Kate’s health and Charles’s cancer struggle: What royal commentators are saying about the Windsors

Royal commentators offer their verdict on the varying royal crises

Lydia Patrick
Tuesday 19 March 2024 03:59 GMT
William praises his mother Diana at awards event

With its numerous health struggles, bitter fallouts, high-profile feuds and the never-ending rumour mill capturing the public’s imagination like no other, rarely has scrutiny on the royal family been so high.

King Charles being diagnosed with cancer following a routine prostate procedure was followed by the altogether more alarming news that Kate Middleton was to remain in hospital for 14 days following surgery on her abdomen.

The Princess of Wales has not attended any public engagements since undergoing surgery in January, opening up the floodgates to wild social media theories about her whereabouts.

Social media sleuths were given further cause for concern when Kensington Palace released a family picture on Mother’s Day which was later found out to have been doctored, triggering a further sense of mistrust within the court of public opinion.

Charles, meanwhile, has taken a step back from the majority of his public duties as he undergoes treatment for an unspecified form of cancer, and Prince William has stepped in to carry out his public-facing responsibilities while also remaining near Kate and their three children.

Elsewhere, estranged Prince Harry is living in apparent Californian bliss alongside Meghan Markle who recently returned to Instagram to launch her new lifestyle brand American Riviera Orchard.

Prince Harry tells Diana Award recipients ‘Mum would be incredibly proud (Sky News)

The younger Prince has faced criticism for his swift 45-minute meeting with his father in the wake of his diagnosis and appeared virtually for Diana Legacy Awards last week after Prince William’s in person speech - further fueling talk of a rift between the once inseparable brothers.

Amid the chaos, the British appetite for information about their monarchs is at an all time high, meaning seasoned royal commentators are offering their verdicts on the latest sagas.

Here, the Independent rounds up what writers from across the divide are saying about Kate, William, Charles, Meghan, Harry and the rest of the royals.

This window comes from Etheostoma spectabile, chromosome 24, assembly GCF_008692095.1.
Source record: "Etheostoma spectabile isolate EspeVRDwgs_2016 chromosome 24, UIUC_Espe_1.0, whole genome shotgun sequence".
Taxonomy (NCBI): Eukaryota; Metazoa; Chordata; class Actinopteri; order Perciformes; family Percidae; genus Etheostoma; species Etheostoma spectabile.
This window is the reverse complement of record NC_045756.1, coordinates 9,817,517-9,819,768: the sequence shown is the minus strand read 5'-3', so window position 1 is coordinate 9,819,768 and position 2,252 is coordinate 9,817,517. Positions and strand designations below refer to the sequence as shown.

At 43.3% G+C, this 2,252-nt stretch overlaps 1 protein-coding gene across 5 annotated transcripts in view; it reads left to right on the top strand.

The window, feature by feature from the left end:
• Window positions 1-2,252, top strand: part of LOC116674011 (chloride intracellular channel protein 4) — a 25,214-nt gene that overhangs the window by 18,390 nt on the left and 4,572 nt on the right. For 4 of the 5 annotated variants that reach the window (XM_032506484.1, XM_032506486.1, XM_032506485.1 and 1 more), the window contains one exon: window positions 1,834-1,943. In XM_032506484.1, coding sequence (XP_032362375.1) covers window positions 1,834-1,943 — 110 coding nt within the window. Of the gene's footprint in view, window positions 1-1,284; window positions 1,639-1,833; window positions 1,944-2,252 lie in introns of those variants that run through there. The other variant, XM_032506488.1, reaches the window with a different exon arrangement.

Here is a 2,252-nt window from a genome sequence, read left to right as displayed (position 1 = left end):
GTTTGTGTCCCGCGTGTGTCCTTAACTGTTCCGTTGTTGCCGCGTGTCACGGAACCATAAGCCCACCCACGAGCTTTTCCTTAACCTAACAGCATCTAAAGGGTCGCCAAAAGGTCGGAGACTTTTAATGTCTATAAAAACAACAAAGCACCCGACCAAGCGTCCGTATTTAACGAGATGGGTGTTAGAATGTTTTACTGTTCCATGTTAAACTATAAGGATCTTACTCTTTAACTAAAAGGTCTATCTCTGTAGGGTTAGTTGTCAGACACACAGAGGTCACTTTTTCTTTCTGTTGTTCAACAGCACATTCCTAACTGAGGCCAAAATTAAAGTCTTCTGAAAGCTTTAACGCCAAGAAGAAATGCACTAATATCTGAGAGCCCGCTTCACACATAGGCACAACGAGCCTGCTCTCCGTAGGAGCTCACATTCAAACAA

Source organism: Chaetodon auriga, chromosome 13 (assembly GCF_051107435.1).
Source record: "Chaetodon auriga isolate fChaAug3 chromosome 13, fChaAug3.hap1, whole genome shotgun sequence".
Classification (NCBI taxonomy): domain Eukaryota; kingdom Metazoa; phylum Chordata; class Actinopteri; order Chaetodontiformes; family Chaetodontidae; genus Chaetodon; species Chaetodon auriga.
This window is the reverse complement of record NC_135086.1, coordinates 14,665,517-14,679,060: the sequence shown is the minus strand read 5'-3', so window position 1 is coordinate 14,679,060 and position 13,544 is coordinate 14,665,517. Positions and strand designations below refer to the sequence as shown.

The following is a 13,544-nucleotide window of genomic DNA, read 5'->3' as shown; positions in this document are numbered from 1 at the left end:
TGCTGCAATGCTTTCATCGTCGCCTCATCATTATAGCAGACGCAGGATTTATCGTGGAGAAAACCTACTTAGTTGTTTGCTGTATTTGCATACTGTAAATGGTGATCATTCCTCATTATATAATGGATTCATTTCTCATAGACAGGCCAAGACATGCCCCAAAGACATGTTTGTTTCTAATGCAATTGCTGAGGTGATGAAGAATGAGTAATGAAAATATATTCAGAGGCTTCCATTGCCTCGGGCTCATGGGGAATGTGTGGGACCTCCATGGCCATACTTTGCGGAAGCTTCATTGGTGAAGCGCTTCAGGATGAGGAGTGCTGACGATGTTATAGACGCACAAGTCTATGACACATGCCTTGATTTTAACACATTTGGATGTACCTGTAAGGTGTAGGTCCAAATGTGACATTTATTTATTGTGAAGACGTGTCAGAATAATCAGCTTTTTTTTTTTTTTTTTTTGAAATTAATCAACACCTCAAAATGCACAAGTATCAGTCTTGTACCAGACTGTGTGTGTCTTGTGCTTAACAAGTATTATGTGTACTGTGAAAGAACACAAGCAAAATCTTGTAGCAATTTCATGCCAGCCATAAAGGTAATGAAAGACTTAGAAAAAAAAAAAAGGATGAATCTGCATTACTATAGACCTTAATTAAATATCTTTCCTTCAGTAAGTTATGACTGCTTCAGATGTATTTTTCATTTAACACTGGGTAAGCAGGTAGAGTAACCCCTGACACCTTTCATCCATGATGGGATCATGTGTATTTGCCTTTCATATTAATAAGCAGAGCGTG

Sally Beddell Smith: Meghan as narcissistic as Wallis Simpson

Royal biographer Sally Beddell Smith hits out at Meghan Markle - labelling her as “narcissistic, controlling and dominating” as the Duchess of Windsor.

The “authorised” royal biographer draws parallels between Meghan and Wallis Simpson, an American socialite who married King Edward VII, looking at how King George VI “saved the monarchy” after the abdication.

(FILES) Britain's Meghan, Duchess of Sussex, attends the "Keynote: Breaking Barriers, Shaping Narratives: How Women Lead On and Off the Screen (AFP via Getty Images)

Comparing the Windsors in the 1930s to the Sussexes now, she describes how Simpson was a divorcée and the decision for her to marry a monarch led to a constitutional crisis, triggering Edward’s abdication.

Bedell Smith says Meghan is as strong as the Duchess of Windsor, while Harry is as “weak” as the Duke. She also blames Meghan for playing a part in the growing rift between Harry and William.

Camilla Long: Our Kate fetish has gone too far

Camilla Long argues in her Times column that women in the royal family are subject to indefensible criticism after Kate’s viral photoshop faux-pas made the princess the target of obsessive social media sleuthing.

Long stands up for Kate and her amateur Adobe skills, saying the press outrage is somewhat hypocritical given that members of the family have filled newspapers and magazines over the years.

She explains the media’s problem with Kate-gate is their dwindling profits in the digital age with royals now releasing and editing their own social media content.

The columnist links the growing visual culture of “seen to be believed” to the late Queen and laments that the public has turned the royal family into content mines “for our shallow entertainment.”